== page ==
Featured: Top of Home Page

‘In Treatment': The doctor is in, again

Aaron Barnhart
McClatchy Newspapers (MCT)

Apparently HBO wants to make addicts out of its customers, at least when it comes to the psychotherapy drama "In Treatment," which returns for a second season on Sunday with some noticeable casting and scheduling tweaks.

The unusually-designed serial featuring monologues delivered to a shrink played by Gabriel Byrne, "In Treatment" aired five nights a week in its first season, imitating the schedule of the hit Israeli series it was based on. This season, however, there will still be five "sessions" weekly, but the episodes are now loaded onto just two nights, Sunday and Monday, starting at 9 p.m. EDT each night.

They must do some research over there at HBO. The channel's publicity department delivered 10 episodes, or two weeks' worth, to my home ... and we watched all 10 in one night.

It should be noted that while its explorations of the human condition rarely sound a false note, the reason "In Treatment" is so habit-forming is that it occupies an entirely artificial realm in which people are helped in record time through a kind of psychological triage that is breathtaking in its speed and accuracy.

But we may not realize this because we are reminded often that Paul, the extraordinarily gifted psychologist Byrne plays, has a personal life that's in shambles.

In the off-season Paul moved to Brooklyn; his wife Kate (Michelle Forbes) did not. The fracturing of their marriage that began last season is now complete. As if that weren't enough, Paul faces repercussions from the death of the Navy pilot Alex (played last season by Blair Underwood) and will revisit old business with Mia, a patient he saw 20 years ago (Hope Davis).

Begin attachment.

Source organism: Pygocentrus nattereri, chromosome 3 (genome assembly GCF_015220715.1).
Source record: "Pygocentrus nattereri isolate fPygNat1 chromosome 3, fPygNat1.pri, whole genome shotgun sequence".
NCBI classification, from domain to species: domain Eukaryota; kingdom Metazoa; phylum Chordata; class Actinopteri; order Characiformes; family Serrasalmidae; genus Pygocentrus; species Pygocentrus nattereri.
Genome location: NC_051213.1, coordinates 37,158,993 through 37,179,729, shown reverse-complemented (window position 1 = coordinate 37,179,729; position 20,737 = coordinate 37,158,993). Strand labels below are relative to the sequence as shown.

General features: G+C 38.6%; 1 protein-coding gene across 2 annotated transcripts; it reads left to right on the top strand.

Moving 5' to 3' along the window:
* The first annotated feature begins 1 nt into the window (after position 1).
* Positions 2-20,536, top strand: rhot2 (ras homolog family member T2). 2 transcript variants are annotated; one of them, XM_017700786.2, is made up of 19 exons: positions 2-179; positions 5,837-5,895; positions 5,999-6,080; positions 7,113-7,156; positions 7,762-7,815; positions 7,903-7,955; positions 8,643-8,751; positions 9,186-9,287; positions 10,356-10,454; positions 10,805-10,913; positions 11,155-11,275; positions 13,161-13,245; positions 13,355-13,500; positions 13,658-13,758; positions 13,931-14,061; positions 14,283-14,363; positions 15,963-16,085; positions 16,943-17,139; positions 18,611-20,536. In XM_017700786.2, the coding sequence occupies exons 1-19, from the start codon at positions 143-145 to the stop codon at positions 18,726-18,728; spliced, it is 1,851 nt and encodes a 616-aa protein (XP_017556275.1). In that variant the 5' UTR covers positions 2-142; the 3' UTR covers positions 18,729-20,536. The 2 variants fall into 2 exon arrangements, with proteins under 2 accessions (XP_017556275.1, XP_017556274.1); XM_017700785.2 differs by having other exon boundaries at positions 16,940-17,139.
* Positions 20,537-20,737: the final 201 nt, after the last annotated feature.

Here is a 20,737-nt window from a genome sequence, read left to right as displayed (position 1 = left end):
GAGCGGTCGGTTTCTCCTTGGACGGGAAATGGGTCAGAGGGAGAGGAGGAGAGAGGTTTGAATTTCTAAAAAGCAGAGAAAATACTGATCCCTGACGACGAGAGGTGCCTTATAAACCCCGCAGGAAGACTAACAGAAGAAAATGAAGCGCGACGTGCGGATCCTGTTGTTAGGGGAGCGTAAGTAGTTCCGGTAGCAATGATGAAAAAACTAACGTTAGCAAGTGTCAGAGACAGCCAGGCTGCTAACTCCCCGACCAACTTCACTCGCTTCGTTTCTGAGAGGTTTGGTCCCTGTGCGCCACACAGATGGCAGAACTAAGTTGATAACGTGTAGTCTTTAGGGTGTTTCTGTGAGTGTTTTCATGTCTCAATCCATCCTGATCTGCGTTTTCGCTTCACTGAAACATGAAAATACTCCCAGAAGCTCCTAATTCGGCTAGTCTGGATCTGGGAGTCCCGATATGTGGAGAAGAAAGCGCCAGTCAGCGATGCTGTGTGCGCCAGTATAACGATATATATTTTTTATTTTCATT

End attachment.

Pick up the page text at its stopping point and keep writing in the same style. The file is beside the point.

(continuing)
The rest of his patients this season just walk through the door at his new practice: a chubby kid named Oliver (Aaron Shaw) caught between feuding parents; Walter ("Frasier's" John Mahoney), a CEO who wants to know why he's not sleeping and wants answers now; and the most compelling head case of this season - with the possible exception of Paul himself - a 23-year-old student, April (Alison Pill, last seen in "Milk"), who's just been diagnosed with non-Hodgkin's lymphoma. The one-person-shows these recurring characters put on each week are what give "In Treatment" its vitality, and of course it helps that HBO can draw from top stage talent.

So we get someone at the cusp of adulthood, another in middle age and yet another as they're rounding the bend and heading for home. Each is in tremendous pain that they barely understand, let alone want to acknowledge. And from there the "In Treatment" formula proceeds: Establish the problem and its complexity, provide immediate relief, probe deeper, expose more problems, treat, repeat. By the end of Monday's fifth episode, all will seem hopeless; a week from then, not so much.